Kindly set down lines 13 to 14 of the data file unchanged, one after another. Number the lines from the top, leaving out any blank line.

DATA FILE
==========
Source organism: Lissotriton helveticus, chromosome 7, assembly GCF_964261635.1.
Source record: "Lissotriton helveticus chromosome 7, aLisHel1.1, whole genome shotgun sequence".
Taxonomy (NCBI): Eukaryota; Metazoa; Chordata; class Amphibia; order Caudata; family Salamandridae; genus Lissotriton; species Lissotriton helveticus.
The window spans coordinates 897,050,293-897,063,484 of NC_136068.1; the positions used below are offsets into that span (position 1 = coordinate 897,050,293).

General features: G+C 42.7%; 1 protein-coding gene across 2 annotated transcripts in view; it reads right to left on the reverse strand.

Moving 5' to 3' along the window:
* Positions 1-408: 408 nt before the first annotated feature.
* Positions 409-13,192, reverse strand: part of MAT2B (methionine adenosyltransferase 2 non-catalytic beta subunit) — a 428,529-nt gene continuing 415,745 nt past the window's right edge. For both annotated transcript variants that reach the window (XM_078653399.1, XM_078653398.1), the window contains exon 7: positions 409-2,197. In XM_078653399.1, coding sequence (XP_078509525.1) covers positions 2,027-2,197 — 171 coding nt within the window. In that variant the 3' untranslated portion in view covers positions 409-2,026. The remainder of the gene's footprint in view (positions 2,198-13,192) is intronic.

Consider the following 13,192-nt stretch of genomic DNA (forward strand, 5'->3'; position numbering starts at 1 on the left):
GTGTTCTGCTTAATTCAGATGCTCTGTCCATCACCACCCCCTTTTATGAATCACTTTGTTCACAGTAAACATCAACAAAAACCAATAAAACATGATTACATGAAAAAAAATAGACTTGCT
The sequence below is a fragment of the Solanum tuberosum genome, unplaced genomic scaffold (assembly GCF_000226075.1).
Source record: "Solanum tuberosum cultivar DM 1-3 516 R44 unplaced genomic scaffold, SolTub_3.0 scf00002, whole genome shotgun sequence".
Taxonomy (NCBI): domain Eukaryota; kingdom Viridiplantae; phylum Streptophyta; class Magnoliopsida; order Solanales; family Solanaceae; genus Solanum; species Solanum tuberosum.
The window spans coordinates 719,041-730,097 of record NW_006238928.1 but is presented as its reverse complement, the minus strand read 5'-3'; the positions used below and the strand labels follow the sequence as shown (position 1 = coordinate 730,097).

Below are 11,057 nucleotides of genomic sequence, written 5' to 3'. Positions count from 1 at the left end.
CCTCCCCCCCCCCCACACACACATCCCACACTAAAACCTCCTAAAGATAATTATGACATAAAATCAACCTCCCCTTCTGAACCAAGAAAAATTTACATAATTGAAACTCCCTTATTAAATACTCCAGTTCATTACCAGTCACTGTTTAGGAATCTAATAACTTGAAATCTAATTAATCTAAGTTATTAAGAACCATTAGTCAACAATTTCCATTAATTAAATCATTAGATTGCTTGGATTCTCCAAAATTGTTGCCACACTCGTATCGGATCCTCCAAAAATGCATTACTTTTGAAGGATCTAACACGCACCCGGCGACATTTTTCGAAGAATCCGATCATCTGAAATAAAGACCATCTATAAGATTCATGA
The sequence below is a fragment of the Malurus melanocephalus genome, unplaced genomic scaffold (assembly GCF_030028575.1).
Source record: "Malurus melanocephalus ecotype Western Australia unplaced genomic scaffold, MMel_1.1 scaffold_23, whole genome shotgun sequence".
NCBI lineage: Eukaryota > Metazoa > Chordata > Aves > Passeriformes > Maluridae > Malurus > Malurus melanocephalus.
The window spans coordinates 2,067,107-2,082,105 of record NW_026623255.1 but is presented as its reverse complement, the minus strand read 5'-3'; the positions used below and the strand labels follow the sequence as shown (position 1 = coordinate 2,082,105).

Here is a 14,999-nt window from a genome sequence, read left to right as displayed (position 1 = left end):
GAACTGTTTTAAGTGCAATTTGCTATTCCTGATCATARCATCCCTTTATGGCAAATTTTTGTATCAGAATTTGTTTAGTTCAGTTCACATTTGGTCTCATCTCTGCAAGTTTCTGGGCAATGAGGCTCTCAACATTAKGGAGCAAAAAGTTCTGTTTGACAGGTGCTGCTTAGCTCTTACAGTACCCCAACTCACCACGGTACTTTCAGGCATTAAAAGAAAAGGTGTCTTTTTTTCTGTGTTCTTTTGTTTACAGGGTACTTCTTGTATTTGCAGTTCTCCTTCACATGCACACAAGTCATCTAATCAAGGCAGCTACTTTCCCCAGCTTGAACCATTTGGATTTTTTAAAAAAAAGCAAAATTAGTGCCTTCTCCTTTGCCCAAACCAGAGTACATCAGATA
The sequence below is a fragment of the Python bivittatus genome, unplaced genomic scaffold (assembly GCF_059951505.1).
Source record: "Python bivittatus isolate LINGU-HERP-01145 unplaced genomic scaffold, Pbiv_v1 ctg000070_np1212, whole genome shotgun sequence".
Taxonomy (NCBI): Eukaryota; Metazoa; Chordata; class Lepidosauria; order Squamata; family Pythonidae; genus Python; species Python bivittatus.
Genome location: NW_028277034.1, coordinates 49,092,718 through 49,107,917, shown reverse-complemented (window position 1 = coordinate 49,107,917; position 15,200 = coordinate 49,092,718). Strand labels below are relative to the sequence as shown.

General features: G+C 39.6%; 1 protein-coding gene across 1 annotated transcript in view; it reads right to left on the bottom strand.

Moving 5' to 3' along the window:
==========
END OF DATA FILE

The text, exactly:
Taxonomy (NCBI): domain Eukaryota; kingdom Viridiplantae; phylum Streptophyta; class Magnoliopsida; order Solanales; family Solanaceae; genus Solanum; species Solanum tuberosum.
The window spans coordinates 719,041-730,097 of record NW_006238928.1 but is presented as its reverse complement, the minus strand read 5'-3'; the positions used below and the strand labels follow the sequence as shown (position 1 = coordinate 730,097).